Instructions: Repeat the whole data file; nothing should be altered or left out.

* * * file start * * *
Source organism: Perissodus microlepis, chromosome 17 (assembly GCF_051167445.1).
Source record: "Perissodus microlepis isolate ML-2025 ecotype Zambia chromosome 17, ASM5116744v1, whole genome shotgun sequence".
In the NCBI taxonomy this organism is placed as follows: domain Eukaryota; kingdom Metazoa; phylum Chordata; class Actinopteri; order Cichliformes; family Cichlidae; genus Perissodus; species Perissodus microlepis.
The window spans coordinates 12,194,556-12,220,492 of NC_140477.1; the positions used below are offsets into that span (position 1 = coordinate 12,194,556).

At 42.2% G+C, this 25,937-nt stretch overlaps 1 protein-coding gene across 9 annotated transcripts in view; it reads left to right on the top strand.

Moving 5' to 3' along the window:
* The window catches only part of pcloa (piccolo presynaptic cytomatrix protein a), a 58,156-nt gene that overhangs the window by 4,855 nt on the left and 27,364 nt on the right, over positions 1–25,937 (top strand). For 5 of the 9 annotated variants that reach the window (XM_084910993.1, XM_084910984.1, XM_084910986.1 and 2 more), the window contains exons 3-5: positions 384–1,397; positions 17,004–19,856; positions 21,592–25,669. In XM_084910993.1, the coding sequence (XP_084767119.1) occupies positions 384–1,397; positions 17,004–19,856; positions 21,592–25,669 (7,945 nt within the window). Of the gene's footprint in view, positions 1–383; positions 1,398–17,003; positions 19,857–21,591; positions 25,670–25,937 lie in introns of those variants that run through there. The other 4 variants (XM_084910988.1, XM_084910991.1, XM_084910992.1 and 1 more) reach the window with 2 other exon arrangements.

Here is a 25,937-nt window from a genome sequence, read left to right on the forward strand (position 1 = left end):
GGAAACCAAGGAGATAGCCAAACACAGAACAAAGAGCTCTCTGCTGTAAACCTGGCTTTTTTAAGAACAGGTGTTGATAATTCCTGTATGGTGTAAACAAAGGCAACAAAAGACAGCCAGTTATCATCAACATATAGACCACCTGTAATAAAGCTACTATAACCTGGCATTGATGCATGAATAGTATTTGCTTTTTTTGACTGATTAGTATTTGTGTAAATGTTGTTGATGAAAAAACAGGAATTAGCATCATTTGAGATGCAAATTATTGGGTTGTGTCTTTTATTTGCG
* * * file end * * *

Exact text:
Source organism: Perissodus microlepis, chromosome 17 (assembly GCF_051167445.1).
Source record: "Perissodus microlepis isolate ML-2025 ecotype Zambia chromosome 17, ASM5116744v1, whole genome shotgun sequence".
In the NCBI taxonomy this organism is placed as follows: domain Eukaryota; kingdom Metazoa; phylum Chordata; class Actinopteri; order Cichliformes; family Cichlidae; genus Perissodus; species Perissodus microlepis.
The window spans coordinates 12,194,556-12,220,492 of NC_140477.1; the positions used below are offsets into that span (position 1 = coordinate 12,194,556).

At 42.2% G+C, this 25,937-nt stretch overlaps 1 protein-coding gene across 9 annotated transcripts in view; it reads left to right on the top strand.

Moving 5' to 3' along the window:
* The window catches only part of pcloa (piccolo presynaptic cytomatrix protein a), a 58,156-nt gene that overhangs the window by 4,855 nt on the left and 27,364 nt on the right, over positions 1–25,937 (top strand). For 5 of the 9 annotated variants that reach the window (XM_084910993.1, XM_084910984.1, XM_084910986.1 and 2 more), the window contains exons 3-5: positions 384–1,397; positions 17,004–19,856; positions 21,592–25,669. In XM_084910993.1, the coding sequence (XP_084767119.1) occupies positions 384–1,397; positions 17,004–19,856; positions 21,592–25,669 (7,945 nt within the window). Of the gene's footprint in view, positions 1–383; positions 1,398–17,003; positions 19,857–21,591; positions 25,670–25,937 lie in introns of those variants that run through there. The other 4 variants (XM_084910988.1, XM_084910991.1, XM_084910992.1 and 1 more) reach the window with 2 other exon arrangements.

Here is a 25,937-nt window from a genome sequence, read left to right on the forward strand (position 1 = left end):
GGAAACCAAGGAGATAGCCAAACACAGAACAAAGAGCTCTCTGCTGTAAACCTGGCTTTTTTAAGAACAGGTGTTGATAATTCCTGTATGGTGTAAACAAAGGCAACAAAAGACAGCCAGTTATCATCAACATATAGACCACCTGTAATAAAGCTACTATAACCTGGCATTGATGCATGAATAGTATTTGCTTTTTTTGACTGATTAGTATTTGTGTAAATGTTGTTGATGAAAAAACAGGAATTAGCATCATTTGAGATGCAAATTATTGGGTTGTGTCTTTTATTTGCG